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Cost-Sensitive Multi-Class Classification

This Python/R package contains implementations of reduction-based algorithms for cost-sensitive multi-class classification from different papers, plus some simpler heuristics for comparison purposes.

Problem description

Cost-sensitive multi-class classification is a problem related to multi-class classification, in which instead of there being one or more "correct" labels for each observation, there is an associated vector of costs for labeling each observation under each label, and the goal is to build a classifier that predicts the class with the minimum expected cost.

It is a more general problem than classification with costs defined for its confusion matrix (i.e. specifying how costly it is for each label to predict each other different label) or multi-class classification with observation weights (i.e. misclassifying each observation has a different cost, but this cost is the same regardless of the true and the predicted class), as here each observation can have a different cost for each type of misprediction.

When the costs are in the form of C = {1*I(yhat = y)} (that is, the cost for predicting the right labels is zero, while the cost for predicting a wrong label is one), the problem is equivalent to maximizing multiclass classification accuracy.

The aim of the algorithms here is to reduce this problem to binary classification with sample weights, which is a more well-studied problem for which many good algorithms are available. A further reduction to binary classification without sample weights is possible through the costing-proportionate rejection-sampling method, also implemented here.


The following algorithms are implemented:

  • WeightedAllPairs (see "Error limiting reductions between classification tasks" and "Machine learning techniques—reductions between prediction quality metrics")
  • RegressionOneVsRest (see "Machine learning techniques—reductions between prediction quality metrics")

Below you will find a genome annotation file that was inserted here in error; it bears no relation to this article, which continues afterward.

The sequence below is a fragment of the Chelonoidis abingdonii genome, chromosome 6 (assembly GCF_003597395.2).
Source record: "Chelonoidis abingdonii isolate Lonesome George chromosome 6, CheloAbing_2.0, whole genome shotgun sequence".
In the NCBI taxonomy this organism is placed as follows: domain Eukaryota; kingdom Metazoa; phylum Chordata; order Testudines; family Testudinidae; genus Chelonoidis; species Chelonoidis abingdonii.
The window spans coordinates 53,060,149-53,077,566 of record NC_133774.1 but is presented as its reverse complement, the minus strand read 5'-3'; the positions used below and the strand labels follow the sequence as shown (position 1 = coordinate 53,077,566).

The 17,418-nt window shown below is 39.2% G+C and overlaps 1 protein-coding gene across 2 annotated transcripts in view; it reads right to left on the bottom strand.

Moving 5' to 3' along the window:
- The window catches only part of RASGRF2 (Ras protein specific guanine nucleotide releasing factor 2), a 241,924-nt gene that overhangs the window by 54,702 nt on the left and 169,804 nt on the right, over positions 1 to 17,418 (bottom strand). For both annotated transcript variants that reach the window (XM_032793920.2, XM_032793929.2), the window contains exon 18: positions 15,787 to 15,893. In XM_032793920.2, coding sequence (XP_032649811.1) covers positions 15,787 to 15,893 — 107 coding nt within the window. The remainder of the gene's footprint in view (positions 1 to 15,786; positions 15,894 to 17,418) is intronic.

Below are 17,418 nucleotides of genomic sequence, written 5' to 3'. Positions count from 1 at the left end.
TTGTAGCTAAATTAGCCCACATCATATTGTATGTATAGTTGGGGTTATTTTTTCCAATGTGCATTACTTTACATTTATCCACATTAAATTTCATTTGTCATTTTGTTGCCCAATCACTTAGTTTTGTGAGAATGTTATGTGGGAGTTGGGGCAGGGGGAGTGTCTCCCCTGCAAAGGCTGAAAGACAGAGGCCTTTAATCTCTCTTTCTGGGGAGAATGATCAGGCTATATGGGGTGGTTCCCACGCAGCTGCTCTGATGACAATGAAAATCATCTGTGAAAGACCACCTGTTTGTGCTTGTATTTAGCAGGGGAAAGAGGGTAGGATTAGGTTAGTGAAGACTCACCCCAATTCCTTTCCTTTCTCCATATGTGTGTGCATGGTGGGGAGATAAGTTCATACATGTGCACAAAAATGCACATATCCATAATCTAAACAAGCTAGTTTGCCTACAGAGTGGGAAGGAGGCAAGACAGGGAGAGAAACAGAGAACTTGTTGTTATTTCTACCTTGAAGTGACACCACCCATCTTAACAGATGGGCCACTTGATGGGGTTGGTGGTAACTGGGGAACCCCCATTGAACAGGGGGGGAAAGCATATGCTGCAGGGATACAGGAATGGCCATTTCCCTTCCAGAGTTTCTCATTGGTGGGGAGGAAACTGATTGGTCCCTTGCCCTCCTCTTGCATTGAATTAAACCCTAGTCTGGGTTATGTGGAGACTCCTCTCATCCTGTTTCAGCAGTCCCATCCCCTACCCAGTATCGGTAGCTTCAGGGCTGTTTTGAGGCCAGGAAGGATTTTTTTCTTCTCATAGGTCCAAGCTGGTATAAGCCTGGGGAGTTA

• WeightedOneVsRest (a heuristic with no theoretical guarantees based on the minimum cost of the 'rest' choice)
  • FilterTree (see "Multiclass classification with filter trees")(Python only)

For binary classifiers which don't support importance weighting, also an implementation of Cost-Proportionate Rejection Sampling is provided (CostProportionateClassifier, see "Machine learning techniques—reductions between prediction quality metrics").

These are implemented as classes under the same names above, with corresponding fit and predict methods, plus a decision_function method (only when base classifier has predict_proba method). They require as input a base classifier with fit and predict methods that would allow a sample_weight argument to its fit method (e.g. pretty much all classifiers from scikit-learn and scikit-learn-compatible such as xgboost).

They also contain options to try slight variations, such as using weights as simply the difference between the cost of one class vs. another for WeightedAllPairs, which don't enjoy the same theoretical regret bounds but in practice can do better than more elaborate choices. You can check these options in the documentation of each algorithm.

The variants implemented here are based on multiple oracle calls (building a series of classifiers) rather than on single oracle call with index as features (building only one classifier, with the labels compared as extra columns in the data), as these tend to result in easer subproblems and to give more consistent results across problems.


  • Python:

pip install costsensitive

Note: Python 2 is not supported and package will fail to run on Python 2.7